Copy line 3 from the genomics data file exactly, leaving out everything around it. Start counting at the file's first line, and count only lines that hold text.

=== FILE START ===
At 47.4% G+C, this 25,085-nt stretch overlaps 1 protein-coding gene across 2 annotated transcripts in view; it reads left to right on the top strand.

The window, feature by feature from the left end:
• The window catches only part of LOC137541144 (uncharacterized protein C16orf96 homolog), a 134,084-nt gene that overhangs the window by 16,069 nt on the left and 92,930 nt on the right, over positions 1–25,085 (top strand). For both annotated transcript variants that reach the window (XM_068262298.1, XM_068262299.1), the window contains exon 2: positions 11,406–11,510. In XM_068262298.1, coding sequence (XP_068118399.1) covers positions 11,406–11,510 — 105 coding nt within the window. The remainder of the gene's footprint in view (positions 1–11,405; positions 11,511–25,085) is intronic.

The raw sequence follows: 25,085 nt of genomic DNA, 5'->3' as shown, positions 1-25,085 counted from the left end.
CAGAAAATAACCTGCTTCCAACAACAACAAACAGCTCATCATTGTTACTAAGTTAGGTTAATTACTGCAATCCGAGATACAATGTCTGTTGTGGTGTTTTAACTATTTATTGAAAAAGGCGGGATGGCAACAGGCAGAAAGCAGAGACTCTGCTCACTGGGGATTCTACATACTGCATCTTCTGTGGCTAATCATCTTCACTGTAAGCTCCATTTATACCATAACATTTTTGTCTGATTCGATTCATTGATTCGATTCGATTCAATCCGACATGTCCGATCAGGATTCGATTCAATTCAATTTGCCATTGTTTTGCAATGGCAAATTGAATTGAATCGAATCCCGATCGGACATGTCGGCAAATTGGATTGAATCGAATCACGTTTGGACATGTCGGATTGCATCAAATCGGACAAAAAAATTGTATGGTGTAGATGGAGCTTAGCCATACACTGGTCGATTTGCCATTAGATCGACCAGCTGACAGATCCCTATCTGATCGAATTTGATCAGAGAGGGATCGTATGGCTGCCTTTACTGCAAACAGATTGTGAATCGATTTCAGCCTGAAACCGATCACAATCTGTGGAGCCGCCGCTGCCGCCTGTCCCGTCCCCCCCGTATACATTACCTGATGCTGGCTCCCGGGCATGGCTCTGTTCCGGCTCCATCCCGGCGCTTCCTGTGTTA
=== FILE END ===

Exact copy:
• The window catches only part of LOC137541144 (uncharacterized protein C16orf96 homolog), a 134,084-nt gene that overhangs the window by 16,069 nt on the left and 92,930 nt on the right, over positions 1–25,085 (top strand). For both annotated transcript variants that reach the window (XM_068262298.1, XM_068262299.1), the window contains exon 2: positions 11,406–11,510. In XM_068262298.1, coding sequence (XP_068118399.1) covers positions 11,406–11,510 — 105 coding nt within the window. The remainder of the gene's footprint in view (positions 1–11,405; positions 11,511–25,085) is intronic.